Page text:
Oct 20, 2012 12:04 AM by Lupita Murillo
TUCSON - A local family is fighting for the education of their three children, after they say the Catalina School District denied their open enrollment application because of their daughter's medical condition.
Desiree and Nicholas Poire say they value the quality of their children's education. They became outraged after receiving a letter from the Catalina Foothills School District denying their enrollment.
Trinity, 6, is at the center of the controversy. She was born with a heart defect. Desiree says her daughter told her, "mommy my heart is as big as everybody else's. Why can't I go to school there, and as a mom I can't answer that."
Nor can she answer why her daughter was born with a heart defect. She's had multiple surgeries.
Older sister Natalie and brother Brenan have been with her. They were also told they couldn't attend school in the district because of their sister's condition. "This is not right and I demand answers."
The answer came in an email from Superintendent Mary Kamerzell stating "Your child needs medical support that will require us to hire additional RN time. This is why your application was denied."
She also denies discriminating against children with disabilities, saying they have numerous students with disabilities attending under Arizona's Open Enrollment Program.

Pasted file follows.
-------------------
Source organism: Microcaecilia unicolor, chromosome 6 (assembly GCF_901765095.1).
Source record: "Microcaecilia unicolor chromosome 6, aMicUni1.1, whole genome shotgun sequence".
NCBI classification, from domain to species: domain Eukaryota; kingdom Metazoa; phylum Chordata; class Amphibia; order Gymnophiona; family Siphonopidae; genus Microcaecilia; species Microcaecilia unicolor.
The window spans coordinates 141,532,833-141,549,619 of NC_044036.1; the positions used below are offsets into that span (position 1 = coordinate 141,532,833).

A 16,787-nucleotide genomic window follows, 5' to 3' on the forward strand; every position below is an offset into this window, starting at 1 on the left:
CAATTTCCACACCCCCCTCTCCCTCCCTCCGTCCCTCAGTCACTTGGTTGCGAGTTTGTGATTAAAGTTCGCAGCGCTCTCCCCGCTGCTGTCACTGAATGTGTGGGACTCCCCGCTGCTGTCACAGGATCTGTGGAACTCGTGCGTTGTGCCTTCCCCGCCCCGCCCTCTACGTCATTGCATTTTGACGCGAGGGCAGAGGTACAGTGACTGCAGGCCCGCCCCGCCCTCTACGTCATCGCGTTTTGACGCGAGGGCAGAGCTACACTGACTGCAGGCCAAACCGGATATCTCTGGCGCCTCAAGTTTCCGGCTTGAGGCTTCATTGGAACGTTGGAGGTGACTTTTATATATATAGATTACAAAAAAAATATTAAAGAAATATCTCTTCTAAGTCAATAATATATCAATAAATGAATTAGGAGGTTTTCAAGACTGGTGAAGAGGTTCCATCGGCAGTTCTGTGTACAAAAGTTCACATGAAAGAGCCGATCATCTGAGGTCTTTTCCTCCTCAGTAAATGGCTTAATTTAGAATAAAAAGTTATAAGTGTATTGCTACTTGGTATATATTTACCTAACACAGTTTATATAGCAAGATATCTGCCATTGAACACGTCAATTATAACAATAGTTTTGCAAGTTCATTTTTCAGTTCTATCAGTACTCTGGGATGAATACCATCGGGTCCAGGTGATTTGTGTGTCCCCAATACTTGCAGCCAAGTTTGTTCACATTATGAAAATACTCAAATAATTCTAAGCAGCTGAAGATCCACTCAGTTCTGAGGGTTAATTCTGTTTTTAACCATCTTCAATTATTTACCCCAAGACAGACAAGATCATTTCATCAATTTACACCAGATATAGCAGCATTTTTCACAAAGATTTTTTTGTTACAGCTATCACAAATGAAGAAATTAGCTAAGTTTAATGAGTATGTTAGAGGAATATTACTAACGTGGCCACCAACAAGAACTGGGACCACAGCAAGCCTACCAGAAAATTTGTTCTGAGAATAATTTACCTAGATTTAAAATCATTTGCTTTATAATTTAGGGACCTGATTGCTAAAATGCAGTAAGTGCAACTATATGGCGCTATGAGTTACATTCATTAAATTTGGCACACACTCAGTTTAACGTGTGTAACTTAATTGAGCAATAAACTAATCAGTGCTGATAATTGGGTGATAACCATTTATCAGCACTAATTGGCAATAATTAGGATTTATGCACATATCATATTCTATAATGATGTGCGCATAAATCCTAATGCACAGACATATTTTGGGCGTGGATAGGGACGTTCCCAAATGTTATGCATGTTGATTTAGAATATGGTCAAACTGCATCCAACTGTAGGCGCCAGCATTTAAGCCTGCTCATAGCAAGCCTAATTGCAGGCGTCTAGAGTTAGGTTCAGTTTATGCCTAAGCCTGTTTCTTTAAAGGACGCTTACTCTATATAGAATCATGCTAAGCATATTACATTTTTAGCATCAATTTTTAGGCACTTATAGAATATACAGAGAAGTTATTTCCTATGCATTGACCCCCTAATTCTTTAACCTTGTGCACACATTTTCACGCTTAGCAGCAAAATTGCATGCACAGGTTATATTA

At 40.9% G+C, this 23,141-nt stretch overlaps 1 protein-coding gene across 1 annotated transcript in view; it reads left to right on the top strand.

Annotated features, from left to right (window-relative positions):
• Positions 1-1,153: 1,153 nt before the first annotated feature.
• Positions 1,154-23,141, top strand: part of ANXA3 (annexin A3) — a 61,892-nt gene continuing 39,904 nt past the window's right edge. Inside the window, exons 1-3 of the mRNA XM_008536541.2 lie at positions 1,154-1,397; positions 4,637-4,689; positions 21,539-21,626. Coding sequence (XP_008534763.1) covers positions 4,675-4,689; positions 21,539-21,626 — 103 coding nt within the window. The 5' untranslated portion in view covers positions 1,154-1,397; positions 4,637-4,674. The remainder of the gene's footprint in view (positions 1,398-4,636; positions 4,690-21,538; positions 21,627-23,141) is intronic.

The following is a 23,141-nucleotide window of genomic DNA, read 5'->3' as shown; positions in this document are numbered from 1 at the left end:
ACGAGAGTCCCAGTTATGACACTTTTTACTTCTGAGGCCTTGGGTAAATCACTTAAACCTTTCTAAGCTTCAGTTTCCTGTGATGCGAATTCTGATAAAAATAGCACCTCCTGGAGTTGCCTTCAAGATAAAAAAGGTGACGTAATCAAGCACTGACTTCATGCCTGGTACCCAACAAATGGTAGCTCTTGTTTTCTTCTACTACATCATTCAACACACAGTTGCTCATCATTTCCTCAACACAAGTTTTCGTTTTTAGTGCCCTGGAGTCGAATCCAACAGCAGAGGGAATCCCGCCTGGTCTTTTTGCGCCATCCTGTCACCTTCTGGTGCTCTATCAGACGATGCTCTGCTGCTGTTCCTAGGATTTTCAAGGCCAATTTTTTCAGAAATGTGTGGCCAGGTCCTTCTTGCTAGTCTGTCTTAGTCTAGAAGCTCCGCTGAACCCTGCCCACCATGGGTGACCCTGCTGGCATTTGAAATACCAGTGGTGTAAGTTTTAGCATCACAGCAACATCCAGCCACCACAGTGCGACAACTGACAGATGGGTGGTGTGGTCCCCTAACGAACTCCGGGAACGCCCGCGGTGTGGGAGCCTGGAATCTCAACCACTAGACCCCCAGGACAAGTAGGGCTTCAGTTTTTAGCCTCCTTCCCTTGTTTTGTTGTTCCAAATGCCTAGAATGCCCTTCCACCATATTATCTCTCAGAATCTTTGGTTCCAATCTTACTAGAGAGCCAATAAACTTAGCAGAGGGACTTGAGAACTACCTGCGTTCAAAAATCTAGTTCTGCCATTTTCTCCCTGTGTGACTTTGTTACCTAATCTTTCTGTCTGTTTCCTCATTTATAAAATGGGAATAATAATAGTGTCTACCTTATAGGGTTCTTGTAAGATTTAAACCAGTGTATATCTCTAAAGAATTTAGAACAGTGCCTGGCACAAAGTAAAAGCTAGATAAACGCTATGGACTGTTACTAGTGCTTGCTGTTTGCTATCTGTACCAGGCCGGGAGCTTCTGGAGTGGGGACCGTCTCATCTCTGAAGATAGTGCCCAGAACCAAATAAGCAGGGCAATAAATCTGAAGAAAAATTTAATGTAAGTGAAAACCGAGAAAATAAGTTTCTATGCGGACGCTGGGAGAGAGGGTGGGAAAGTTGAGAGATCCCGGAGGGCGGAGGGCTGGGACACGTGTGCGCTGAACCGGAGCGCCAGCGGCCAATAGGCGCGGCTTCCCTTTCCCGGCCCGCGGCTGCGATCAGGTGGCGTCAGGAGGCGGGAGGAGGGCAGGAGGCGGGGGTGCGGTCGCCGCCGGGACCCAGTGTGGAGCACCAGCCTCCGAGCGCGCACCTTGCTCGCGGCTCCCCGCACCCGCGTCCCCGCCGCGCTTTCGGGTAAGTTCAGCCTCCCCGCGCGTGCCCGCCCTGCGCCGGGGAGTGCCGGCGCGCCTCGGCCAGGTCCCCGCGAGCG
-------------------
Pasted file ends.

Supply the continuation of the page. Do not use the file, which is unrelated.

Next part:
Nicholas Poire is in the military, and says he's fighting for the rights his children deserve.
"I can serve the country and go to foreign theatres they can't even let them into school," he said.
The Poire family says they're not giving up. They believe in standing up for what's right . This is a lesson they want to teach their children at home so that their children can carry it into the classroom.
News 4 contacted the Catalina Foothills School District Superintendent by phone and email.
Dr. Mary Kamerzell has not responded.
Pima County School Superintendent Dr. Linda Arzoumanian says she's never experienced a student being denied open enrollement based on a medical condition.
Her office sent this statement. "State law doesn't necessarily limit admission but rather puts the onus on a school board to set open enrollment policies for district administration to follow."
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